Thursday, September 27, 2012

Chocolate delight!!

After a perfectly incredible wonderful birthday day in Jerusalem, Hermana (my South African friend) and others surprised me with a huge heart-shaped chocolate cake!!  You that know me, know that I LOVE chocolate, and I got perfectly intoxicated on a large slab of that cake...

Tuesday, September 25, 2012

Yom Kippur at the Western Wall!!

This is Tuesday pm, Sept 25th, and it is Erev (evening of) Yom Kippur - the most holy day on the Jewish Calender, the Day of Atonement. In the days of the Temple, this was the only day of the year the High Priest could enter the Holy of Holies. It is a day of fasting, prayer and repentence. Right before sundown, I went down to the wall, (the right hand side in this pic) where the women pray, and stayed there about 1 1/2 hours, sitting in a chair right up next to the wall, facing the wall, praying and reading scripture, touching the wall often, seeing hundreds of tiny little pieces of paper with prayers on them stuffed into the cracks of the ancient Herodian stones. While I was there I prayed this from Psalms 130:7-8:  "O Israel, put your hope in the Lord, for with the Lord is unfailing love, and with him is full redemption.  He himself will redeem Israel fom all their sins."
 When I was done, I turned around and the whole wall area was filled with women! Young, old, most holding prayer books, standing and praying facing the wall. The men's side (on the left) was full, too. I could hear alot of chanting, singing, praying, crying. Most of the Jewish people wear white on Yom Kippur.  You are NOT supposed to take pictures in the Jewish Quarter on Shabbat or holy days, so I took these from a distance, even still, a woman growled at me after I snapped this picture. I just had to share it with can see the Dome of the Rock in the upper right corner.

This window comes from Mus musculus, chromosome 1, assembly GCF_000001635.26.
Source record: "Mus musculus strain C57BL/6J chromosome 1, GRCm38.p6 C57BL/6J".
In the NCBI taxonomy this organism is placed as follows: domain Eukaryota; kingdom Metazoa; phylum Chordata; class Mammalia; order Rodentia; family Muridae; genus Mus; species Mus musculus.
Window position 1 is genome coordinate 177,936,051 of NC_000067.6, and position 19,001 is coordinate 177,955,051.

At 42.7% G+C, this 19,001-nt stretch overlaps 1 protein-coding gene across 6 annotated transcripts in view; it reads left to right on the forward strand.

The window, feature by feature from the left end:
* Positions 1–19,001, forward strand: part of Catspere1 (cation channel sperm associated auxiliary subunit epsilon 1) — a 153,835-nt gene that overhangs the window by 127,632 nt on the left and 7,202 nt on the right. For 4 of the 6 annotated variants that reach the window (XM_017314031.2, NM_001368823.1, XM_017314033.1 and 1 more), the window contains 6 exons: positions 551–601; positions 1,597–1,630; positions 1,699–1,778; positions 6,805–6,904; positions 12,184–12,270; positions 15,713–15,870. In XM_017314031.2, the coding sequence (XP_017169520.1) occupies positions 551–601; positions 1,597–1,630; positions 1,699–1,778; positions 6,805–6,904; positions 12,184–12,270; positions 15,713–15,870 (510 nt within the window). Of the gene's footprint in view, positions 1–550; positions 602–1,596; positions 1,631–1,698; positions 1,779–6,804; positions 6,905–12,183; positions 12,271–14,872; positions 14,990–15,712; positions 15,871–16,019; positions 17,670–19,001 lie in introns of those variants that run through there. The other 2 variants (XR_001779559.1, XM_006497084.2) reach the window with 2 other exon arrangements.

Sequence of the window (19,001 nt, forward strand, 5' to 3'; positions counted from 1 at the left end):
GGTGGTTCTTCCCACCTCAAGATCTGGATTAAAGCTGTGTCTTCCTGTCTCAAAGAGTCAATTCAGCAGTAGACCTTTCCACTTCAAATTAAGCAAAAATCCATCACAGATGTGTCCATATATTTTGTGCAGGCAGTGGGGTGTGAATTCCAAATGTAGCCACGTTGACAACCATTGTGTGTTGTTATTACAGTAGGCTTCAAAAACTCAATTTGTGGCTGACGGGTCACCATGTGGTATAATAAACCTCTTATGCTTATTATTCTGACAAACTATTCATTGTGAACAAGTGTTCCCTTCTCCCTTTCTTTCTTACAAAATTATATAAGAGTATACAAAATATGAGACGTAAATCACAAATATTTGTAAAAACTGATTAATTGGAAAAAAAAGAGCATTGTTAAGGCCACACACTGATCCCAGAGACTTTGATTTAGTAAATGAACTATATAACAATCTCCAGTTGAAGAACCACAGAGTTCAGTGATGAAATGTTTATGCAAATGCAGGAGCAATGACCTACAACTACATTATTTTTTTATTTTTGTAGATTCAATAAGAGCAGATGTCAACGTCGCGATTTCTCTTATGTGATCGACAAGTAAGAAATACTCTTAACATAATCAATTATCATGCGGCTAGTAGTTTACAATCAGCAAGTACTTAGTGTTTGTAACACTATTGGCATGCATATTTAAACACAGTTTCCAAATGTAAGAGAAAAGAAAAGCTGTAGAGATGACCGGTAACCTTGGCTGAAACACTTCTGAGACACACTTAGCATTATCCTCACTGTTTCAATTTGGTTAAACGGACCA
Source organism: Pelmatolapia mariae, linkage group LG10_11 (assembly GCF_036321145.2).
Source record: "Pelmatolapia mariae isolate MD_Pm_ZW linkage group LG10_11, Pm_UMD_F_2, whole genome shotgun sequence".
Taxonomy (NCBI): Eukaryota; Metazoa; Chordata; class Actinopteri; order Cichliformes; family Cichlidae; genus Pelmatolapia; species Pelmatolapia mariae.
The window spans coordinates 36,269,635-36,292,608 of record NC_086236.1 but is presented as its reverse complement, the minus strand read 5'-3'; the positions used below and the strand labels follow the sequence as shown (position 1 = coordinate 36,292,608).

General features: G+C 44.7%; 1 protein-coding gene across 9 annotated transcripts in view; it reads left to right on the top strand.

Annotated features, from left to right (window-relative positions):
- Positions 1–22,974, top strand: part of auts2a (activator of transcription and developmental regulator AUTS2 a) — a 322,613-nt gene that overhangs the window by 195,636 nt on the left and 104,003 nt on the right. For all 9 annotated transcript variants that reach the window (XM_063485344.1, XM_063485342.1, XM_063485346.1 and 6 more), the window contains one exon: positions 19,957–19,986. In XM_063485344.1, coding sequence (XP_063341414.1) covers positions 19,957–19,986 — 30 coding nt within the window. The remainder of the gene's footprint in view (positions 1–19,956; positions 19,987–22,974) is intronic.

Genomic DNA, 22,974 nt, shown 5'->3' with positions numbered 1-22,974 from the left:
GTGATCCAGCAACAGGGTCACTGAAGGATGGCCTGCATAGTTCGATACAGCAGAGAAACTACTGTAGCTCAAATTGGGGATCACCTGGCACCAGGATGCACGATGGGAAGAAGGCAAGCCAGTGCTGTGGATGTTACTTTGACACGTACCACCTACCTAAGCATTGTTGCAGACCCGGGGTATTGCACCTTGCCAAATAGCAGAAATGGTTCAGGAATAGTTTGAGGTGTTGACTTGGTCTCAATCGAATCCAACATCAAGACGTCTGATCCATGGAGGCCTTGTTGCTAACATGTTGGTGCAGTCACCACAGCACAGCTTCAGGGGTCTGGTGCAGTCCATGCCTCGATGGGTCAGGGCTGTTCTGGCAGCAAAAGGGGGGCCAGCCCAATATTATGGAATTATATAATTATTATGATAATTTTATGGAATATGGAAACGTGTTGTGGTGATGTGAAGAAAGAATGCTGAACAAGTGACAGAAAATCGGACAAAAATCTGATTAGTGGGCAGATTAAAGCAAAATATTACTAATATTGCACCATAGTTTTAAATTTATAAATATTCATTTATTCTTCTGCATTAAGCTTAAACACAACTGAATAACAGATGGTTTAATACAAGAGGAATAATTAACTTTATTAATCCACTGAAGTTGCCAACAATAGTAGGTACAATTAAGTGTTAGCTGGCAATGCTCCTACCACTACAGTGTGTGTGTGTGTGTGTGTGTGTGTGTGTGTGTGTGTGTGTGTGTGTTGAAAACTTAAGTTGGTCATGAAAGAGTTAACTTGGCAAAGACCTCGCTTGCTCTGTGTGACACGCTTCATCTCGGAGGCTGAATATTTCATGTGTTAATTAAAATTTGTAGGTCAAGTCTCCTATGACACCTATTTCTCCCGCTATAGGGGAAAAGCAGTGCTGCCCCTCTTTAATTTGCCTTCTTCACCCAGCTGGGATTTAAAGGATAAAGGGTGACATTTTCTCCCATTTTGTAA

Since I got away with taking the first picture (sort of), I snapped one more after going up some steps. You can see the sea of white tallits and shirts in the mens' section. This day of fasting continues until sundown tomorrow. Everything stops in Israel during this holy schools, no businesses, no buses, no airplanes at the airport!  I feel truly blessed to be in Israel during this time.

Monday, September 24, 2012

Christian Communities Field Study, Continued!!

 We have driven in our bus to a very remote place. I promise you tourists would never come here. This is the site believed to be where John the Baptist went into the 'wilderness' to learn of God prior to beginning his ministry. Many believe the 'wilderness' means a desert place with only sand and rocks, but they believe here that it means a place with no cultivation or other inhabitants.
 At the entrance to this John the Baptist site, we have the verse "I will lift my eyes to the hills..."
 Here is a beautiful fountain at a spring. You always have to live near water to survive, and the Judean hills are full of natural springs.  This spring is right next to the cave believed to be where John the Baptist lived until he was 30 years old and began his ministry. The students are climbing the stairs to enter the cave.
 Inside the cave, we read scripture about John the Baptist, and had a time of prayer.
 This is an interesting painting inside the chapel. This is John the Baptist holding a scripture verse (from John 1:29-34) about him baptizing Jesus. The very interesting thing is you see the scripture written in Hebrew. Here is another community that loves their Jewish roots, and even learned to speak and read Hebrew.  Because of this, many Israeli Jews have come to this place as sort of a retreat, even though it speaks of Yeshua (Jesus), feeling welcomed because of the Hebraic depictions and lauguage being spoken. This is so fascinating because of the sad history of the animosity between Jews and Christians (much propogated by Constantine and later by Martin Luther).
In the same place, a room painted by Crusaders depicting many saints. The one on the end is Mary, with Jesus in the center. The whole room is surrounded with these paintings of various saints.